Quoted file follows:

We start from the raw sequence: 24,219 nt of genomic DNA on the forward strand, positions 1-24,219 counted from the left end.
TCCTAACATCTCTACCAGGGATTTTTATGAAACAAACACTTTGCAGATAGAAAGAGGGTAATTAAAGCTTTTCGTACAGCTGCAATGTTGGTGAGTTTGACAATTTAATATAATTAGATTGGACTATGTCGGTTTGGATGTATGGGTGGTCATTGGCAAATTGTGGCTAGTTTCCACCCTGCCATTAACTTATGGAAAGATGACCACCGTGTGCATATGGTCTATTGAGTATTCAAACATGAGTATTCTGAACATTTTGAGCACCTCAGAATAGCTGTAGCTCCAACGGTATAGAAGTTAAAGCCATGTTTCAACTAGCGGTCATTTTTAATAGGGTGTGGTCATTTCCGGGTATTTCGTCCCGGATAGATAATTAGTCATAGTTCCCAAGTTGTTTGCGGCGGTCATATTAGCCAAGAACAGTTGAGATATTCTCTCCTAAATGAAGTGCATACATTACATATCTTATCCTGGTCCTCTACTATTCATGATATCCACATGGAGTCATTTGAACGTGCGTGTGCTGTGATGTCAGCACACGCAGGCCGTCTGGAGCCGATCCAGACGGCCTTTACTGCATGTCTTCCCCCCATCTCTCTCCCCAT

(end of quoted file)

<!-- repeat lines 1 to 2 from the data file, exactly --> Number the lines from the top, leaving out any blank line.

We start from the raw sequence: 24,219 nt of genomic DNA on the forward strand, positions 1-24,219 counted from the left end.
TCCTAACATCTCTACCAGGGATTTTTATGAAACAAACACTTTGCAGATAGAAAGAGGGTAATTAAAGCTTTTCGTACAGCTGCAATGTTGGTGAGTTTGACAATTTAATATAATTAGATTGGACTATGTCGGTTTGGATGTATGGGTGGTCATTGGCAAATTGTGGCTAGTTTCCACCCTGCCATTAACTTATGGAAAGATGACCACCGTGTGCATATGGTCTATTGAGTATTCAAACATGAGTATTCTGAACATTTTGAGCACCTCAGAATAGCTGTAGCTCCAACGGTATAGAAGTTAAAGCCATGTTTCAACTAGCGGTCATTTTTAATAGGGTGTGGTCATTTCCGGGTATTTCGTCCCGGATAGATAATTAGTCATAGTTCCCAAGTTGTTTGCGGCGGTCATATTAGCCAAGAACAGTTGAGATATTCTCTCCTAAATGAAGTGCATACATTACATATCTTATCCTGGTCCTCTACTATTCATGATATCCACATGGAGTCATTTGAACGTGCGTGTGCTGTGATGTCAGCACACGCAGGCCGTCTGGAGCCGATCCAGACGGCCTTTACTGCATGTCTTCCCCCCATCTCTCTCCCCAT